traumatic brain injury

(redirected from Intracranial injury)
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traumatic brain injury

n. Abbr. TBI
Injury to the brain caused by an external force such as a violent blow to the head, resulting in loss of consciousness, memory loss, dizziness, and confusion, and in some cases leading to long-term health effects, including motor and sensory problems, cognitive and behavioral dysfunction, and dementia.

trau·mat·ic brain in·ju·ry

(TBI) (traw-mat'ik brān in'jŭr-ē)
An insult to the brain as the result of physical trauma or external force, not degenerative or congenital, that may cause a diminished or altered state of consciousness and may impair cognitive, behavioral, physical, or emotional functioning.
Synonym(s): acquired brain injury.

traumatic brain injury

Abbreviation: TBI
Any injury involving direct trauma to the head, accompanied by alterations in mental status or consciousness. TBI is one of the most common causes of neurological dysfunction in the U.S. Each year about 50,000 people die from brain trauma, and an additional 70,000 to 90,000 sustain persistent neurological impairment because of it. About 5.3 million Americans live with TBI disabilities. The most common causes of TBI are motor vehicle or bicycle collisions; falls; gunshot wounds; assaults and abuse; and sports-related injuries. Twice as many males as females suffer TBIs, with the incidence highest between ages 15 and 24. People over 75 are also frequently affected (because of falls).

Patient care

Many traumatic injuries to the head and brain are preventable if simple precautions are followed: motorists should never drive while intoxicated; cyclists and bicyclists should always wear helmets; frail, elderly people should wear supportive footwear and use sturdy devices to assist them while walking.

Symptoms of TBI may include problems with concentration, depressed mood, dizziness, headaches, impulsivity, irritability, post-traumatic stress, or, in severe injuries, focal motor, sensory or verbal deficits. Late effects of severe or repeated injuries can include dementia, Parkinsonism, or amyotrophic lateral sclerosis (Lou Gehrig's disease).

CAUTION!

If an injury to the brain has occurred or is suspected, the victim should not be moved until spinal precautions are carefully implemented. Serial neurologic assessments are carried out to identify the severity of injury and any subsequent deterioration, using the Glasgow Coma Scale.

TBIs can produce intracranial hemorrhage (epidural hematoma [EDH]), subdural hematoma (SDH), intracerebral hemorrhage (ICH), and traumatic subarachnoid hemorrhage (SAH); cerebral contusions; concussion (with postconcussive syndrome); and diffuse axonal injury (DAI). Treatments vary depending upon the type of injury that occurred. Synonym: cerebral concussion

See: table
See also: injury

trau·mat·ic brain in·ju·ry

(TBI) (traw-mat'ik brān in'jŭr-ē)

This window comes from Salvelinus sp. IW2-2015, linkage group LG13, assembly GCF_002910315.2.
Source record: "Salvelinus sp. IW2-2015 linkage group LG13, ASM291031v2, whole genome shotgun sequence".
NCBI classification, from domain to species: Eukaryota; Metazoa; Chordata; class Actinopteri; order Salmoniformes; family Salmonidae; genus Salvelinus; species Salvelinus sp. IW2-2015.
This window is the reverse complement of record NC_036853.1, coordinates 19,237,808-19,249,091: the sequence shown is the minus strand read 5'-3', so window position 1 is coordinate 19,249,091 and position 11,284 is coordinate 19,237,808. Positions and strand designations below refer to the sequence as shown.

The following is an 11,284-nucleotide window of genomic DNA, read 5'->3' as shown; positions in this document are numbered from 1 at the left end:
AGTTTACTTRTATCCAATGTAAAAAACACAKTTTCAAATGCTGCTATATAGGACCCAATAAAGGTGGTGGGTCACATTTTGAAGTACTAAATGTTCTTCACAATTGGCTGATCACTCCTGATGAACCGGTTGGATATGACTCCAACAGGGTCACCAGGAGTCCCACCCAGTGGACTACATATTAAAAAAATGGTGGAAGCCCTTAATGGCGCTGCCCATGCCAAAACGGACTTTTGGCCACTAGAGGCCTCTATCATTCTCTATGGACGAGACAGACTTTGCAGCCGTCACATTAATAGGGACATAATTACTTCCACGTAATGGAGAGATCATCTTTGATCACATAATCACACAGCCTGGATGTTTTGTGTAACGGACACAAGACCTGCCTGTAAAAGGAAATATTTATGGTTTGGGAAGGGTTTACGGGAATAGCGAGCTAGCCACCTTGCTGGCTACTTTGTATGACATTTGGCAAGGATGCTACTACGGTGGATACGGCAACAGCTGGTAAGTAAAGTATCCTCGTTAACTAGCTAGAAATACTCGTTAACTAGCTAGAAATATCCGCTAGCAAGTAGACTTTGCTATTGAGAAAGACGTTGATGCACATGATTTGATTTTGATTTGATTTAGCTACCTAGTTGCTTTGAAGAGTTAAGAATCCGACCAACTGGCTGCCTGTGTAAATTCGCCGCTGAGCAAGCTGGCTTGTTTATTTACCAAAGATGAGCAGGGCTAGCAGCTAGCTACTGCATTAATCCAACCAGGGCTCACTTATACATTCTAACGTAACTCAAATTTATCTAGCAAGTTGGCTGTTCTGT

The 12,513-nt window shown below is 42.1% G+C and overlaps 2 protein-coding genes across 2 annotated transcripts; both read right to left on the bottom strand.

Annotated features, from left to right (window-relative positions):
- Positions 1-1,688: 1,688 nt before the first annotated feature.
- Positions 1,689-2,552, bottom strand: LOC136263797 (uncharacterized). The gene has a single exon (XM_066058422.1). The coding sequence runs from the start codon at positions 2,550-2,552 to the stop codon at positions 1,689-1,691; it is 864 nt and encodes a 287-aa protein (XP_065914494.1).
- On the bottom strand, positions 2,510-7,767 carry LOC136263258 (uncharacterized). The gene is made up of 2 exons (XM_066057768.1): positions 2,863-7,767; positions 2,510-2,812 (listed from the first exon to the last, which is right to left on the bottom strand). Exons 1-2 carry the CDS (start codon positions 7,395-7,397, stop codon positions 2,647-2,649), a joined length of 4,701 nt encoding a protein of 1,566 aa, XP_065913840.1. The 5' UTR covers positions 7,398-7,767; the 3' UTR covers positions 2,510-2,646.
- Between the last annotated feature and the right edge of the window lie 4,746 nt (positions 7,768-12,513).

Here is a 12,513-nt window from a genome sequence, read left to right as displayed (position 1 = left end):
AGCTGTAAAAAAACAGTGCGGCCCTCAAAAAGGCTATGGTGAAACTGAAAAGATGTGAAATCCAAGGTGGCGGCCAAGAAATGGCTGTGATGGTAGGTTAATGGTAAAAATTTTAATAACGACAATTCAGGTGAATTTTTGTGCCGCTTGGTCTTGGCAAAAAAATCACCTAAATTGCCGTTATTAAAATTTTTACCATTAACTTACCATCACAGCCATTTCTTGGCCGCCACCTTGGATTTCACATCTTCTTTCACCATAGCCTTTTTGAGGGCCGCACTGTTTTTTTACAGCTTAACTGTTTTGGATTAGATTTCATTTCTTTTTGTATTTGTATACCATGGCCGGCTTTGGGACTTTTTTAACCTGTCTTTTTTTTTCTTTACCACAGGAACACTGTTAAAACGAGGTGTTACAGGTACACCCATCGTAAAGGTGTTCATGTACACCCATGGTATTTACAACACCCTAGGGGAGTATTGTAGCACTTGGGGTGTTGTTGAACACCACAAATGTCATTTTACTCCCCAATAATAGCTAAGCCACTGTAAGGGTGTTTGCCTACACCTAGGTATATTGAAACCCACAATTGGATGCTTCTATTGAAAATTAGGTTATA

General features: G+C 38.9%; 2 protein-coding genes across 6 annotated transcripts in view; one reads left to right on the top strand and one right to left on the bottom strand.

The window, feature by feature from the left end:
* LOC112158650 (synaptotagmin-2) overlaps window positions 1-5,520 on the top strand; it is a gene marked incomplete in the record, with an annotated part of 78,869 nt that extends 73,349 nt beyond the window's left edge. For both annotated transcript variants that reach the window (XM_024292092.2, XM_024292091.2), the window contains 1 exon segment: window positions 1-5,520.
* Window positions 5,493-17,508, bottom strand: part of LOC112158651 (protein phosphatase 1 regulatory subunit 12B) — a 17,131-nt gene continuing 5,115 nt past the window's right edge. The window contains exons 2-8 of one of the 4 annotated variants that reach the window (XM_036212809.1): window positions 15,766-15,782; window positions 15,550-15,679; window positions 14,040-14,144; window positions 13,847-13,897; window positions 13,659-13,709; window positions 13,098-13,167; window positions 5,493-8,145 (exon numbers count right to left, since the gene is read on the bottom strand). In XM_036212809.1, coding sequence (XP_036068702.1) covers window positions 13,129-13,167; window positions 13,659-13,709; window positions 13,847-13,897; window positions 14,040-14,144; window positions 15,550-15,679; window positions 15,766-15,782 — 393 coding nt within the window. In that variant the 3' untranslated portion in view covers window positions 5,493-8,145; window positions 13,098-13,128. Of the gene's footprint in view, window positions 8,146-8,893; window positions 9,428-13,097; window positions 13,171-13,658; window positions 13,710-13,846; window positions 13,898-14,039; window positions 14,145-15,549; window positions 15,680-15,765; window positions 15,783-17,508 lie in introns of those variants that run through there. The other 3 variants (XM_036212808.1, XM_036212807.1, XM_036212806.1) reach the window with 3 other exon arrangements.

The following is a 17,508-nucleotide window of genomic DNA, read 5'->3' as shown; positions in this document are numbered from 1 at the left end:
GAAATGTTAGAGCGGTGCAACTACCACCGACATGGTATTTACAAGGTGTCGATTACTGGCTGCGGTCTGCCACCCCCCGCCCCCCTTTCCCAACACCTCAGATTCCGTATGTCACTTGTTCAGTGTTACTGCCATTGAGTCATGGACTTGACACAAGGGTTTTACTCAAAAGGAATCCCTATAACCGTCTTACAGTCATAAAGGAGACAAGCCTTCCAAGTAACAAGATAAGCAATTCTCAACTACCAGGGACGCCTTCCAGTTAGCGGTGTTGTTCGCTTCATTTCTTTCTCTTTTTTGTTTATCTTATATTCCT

An insult to the brain as the result of physical trauma or external force, not degenerative or congenital, which may cause a diminished or altered state of consciousness and may impair cognitive, behavioral, physical, or emotional functioning.
References in periodicals archive ?
Patterns of transorbital intracranial injury: a review and comparison of occult and non-occult cases.
The test had a sensitivity of 0.976 and a negative predictive value of 0.996 for detection of intracranial injury. The CT scan was positive when the test was negative in three of 1,959 patients.
The events of this case demonstrate the possibility of severe fetal intracranial injury even in the setting of unremarkable initial imaging.
Kim, "Transorbital penetrating intracranial injury by a chopstick," Journal of Korean Neurosurgical Society, vol.
With the use of these guidelines, the risk of missing intracranial injury and overuse of CT scan can be avoided to a great extent.
The prediction of intracranial injury after minor head trauma in the pediatric population.
The researchers developed the tool using a dataset of 1,053 cases of children with intracranial injury and data relating to six key clinical features: head or neck bruising, seizures, apnea, rib fracture, long-bone fracture, and retinal hemorrhage.
hospitals for intracranial injury. Of these, 133 children had nonabusive head trauma and 65 children had abusive head trauma, confirmed on the basis of a case conference or court proceedings, admission by a perpetrator, report of an independent witness, or adherence to criteria with a multidisciplinary assessment.
They evaluated the ability of the blood-based biomarker to predict intracranial injury as compared to the findings on an admission CT and a delayed MRI scan.
Key Words: Depressed Skull Fracture; Intracranial Injury; CT Scan; Extramural Hematoma
There is now general consensus that patients identified as moderate risk or high risk for intracranial injury should undergo early non contrast CT5.
Major complications include orbital injury, intracranial injury and CSF leak.

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